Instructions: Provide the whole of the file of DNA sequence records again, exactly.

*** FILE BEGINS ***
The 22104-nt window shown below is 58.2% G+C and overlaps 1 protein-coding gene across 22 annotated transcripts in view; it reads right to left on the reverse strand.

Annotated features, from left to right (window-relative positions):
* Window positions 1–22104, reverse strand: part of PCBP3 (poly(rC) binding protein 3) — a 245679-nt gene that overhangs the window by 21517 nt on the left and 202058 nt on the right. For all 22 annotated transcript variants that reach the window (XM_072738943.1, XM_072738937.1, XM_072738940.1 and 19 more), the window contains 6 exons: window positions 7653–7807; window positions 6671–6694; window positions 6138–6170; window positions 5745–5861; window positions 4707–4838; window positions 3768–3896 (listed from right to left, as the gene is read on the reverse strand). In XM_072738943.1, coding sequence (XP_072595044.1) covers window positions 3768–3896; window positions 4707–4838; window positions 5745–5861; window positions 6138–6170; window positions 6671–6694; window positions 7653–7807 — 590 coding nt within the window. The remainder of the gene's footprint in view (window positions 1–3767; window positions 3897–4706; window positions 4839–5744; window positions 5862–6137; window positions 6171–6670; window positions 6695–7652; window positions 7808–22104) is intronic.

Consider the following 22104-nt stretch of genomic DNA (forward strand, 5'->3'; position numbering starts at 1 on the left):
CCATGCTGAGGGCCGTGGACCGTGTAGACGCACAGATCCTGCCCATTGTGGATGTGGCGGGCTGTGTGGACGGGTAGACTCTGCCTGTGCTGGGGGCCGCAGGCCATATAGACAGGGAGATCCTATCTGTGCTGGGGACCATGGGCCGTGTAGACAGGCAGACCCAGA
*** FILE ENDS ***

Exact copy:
The 22104-nt window shown below is 58.2% G+C and overlaps 1 protein-coding gene across 22 annotated transcripts in view; it reads right to left on the reverse strand.

Annotated features, from left to right (window-relative positions):
* Window positions 1–22104, reverse strand: part of PCBP3 (poly(rC) binding protein 3) — a 245679-nt gene that overhangs the window by 21517 nt on the left and 202058 nt on the right. For all 22 annotated transcript variants that reach the window (XM_072738943.1, XM_072738937.1, XM_072738940.1 and 19 more), the window contains 6 exons: window positions 7653–7807; window positions 6671–6694; window positions 6138–6170; window positions 5745–5861; window positions 4707–4838; window positions 3768–3896 (listed from right to left, as the gene is read on the reverse strand). In XM_072738943.1, coding sequence (XP_072595044.1) covers window positions 3768–3896; window positions 4707–4838; window positions 5745–5861; window positions 6138–6170; window positions 6671–6694; window positions 7653–7807 — 590 coding nt within the window. The remainder of the gene's footprint in view (window positions 1–3767; window positions 3897–4706; window positions 4839–5744; window positions 5862–6137; window positions 6171–6670; window positions 6695–7652; window positions 7808–22104) is intronic.

Consider the following 22104-nt stretch of genomic DNA (forward strand, 5'->3'; position numbering starts at 1 on the left):
CCATGCTGAGGGCCGTGGACCGTGTAGACGCACAGATCCTGCCCATTGTGGATGTGGCGGGCTGTGTGGACGGGTAGACTCTGCCTGTGCTGGGGGCCGCAGGCCATATAGACAGGGAGATCCTATCTGTGCTGGGGACCATGGGCCGTGTAGACAGGCAGACCCAGA